Current tau PET tracers are mostly designed by β-sheet binding properties. In principle, filamentous tau aggregates (e.g., NFTs, neuropile threads, tufted astrocytes, astrocytic plaques, and coiled bodies) will be labeled by these tracers with distinct specificity and selectivity. Up to date, three types of radiotracers have been widely tested for the clinical assessment of patients with tauopathy [reviewed in Ref. (36)]. These tracers include the arcyquinoline derivative THK5351 (37), the pyrido-indole derivative AV-1451 (38, 39), and the phenyl/pyridinyl-butadienyl-benzothiazole/benzothiazolium derivative PBB3 (4). Screening of potential tracers was performed by in vitro binding assays in AD brain homogenates and autoradiographies of AD brain sections. [18F]THK5351, [18F]AV-1451, and [11C]PBB3 showed good affinity for tau deposits and no selectivity of amyloid plaques. Accumulating evidence has shown that tau PET using these tracers might not detect pretangles in tauopathy brains (9, 40). Comparative in vitro binding assay of [18F]AV-1451 and [11C]PBB3 revealed that the binding of [11C]PBB3 to non-AD-type tau pathology (e.g., tufted astrocytes, astrocytic plaques, and pick bodies) was higher than that of [18F]AV-1451 (9). Another comparative study of [3H]AV-1451 and [3H]THK523 showed a distinct binding affinity for NFTs (41). Potential off-target bindings of [18F]AV-1451 and [18F]THK5351 to monoamine oxidase A (MAO-A) and MAO-B, respectively, were also observed (36, 42, 43). Although binding properties of tau PET tracers have been vigorously investigated for the past decade, the specificity and selectivity of PET signals to tau pathology are still to be fully understood.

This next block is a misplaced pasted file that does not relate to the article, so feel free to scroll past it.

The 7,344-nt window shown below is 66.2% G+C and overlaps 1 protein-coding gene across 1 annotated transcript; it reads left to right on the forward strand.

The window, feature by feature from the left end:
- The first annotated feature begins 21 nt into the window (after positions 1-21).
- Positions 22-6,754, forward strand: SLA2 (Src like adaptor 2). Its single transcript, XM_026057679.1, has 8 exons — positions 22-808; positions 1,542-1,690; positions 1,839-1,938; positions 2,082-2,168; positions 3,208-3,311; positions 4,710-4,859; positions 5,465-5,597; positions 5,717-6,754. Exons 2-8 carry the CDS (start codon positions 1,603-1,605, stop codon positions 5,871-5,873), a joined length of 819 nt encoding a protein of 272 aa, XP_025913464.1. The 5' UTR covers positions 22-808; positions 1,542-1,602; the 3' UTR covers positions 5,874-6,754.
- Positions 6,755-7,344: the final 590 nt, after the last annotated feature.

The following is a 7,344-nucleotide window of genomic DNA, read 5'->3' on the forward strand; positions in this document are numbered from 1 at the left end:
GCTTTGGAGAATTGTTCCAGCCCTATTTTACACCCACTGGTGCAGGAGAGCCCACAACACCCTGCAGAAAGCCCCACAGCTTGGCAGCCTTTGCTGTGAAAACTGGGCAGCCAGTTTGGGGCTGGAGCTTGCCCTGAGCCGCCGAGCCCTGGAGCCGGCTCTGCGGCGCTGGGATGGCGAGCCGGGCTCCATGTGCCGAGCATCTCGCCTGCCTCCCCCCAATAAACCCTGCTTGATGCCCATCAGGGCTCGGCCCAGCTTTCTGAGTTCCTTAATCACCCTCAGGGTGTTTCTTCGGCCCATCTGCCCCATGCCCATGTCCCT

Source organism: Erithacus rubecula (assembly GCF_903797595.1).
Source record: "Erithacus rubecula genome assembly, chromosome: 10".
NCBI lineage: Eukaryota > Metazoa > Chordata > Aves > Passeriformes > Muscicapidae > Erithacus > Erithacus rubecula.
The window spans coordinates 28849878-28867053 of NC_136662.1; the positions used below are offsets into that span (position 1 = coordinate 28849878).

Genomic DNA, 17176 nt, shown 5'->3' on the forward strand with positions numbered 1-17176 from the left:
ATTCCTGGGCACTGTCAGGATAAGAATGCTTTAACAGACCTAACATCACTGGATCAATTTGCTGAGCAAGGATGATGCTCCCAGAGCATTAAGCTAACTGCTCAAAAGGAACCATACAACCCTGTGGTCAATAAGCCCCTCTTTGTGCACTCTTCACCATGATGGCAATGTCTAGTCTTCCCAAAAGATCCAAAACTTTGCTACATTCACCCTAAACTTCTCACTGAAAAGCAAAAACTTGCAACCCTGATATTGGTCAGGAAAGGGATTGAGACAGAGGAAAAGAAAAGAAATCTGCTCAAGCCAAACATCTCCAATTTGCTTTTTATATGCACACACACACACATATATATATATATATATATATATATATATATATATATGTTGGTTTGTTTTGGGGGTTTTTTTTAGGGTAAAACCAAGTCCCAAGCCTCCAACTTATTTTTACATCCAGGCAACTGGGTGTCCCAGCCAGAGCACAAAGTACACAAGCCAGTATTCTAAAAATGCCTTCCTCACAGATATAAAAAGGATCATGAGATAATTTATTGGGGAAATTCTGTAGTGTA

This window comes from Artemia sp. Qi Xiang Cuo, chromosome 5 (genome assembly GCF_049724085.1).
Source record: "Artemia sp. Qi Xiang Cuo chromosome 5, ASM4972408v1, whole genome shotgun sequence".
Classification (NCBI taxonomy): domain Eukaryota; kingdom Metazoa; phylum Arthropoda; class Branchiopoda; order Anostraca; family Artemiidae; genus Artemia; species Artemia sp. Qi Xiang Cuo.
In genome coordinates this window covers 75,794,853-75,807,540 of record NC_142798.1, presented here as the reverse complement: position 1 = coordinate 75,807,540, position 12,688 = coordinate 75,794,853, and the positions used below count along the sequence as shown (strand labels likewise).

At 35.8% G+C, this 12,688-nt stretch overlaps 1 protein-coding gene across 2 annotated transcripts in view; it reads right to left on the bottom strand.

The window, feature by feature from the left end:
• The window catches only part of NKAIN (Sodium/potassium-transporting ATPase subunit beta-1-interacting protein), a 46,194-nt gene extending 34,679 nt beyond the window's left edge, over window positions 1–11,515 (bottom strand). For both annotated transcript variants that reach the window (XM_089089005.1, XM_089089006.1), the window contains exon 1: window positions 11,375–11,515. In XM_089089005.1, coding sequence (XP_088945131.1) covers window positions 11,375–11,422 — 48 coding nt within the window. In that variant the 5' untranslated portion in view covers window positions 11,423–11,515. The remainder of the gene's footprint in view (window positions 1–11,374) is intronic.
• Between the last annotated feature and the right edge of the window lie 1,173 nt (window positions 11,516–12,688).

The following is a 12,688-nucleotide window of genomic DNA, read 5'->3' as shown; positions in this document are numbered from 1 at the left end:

Tau PET Imaging Studies of rTg4510 Mice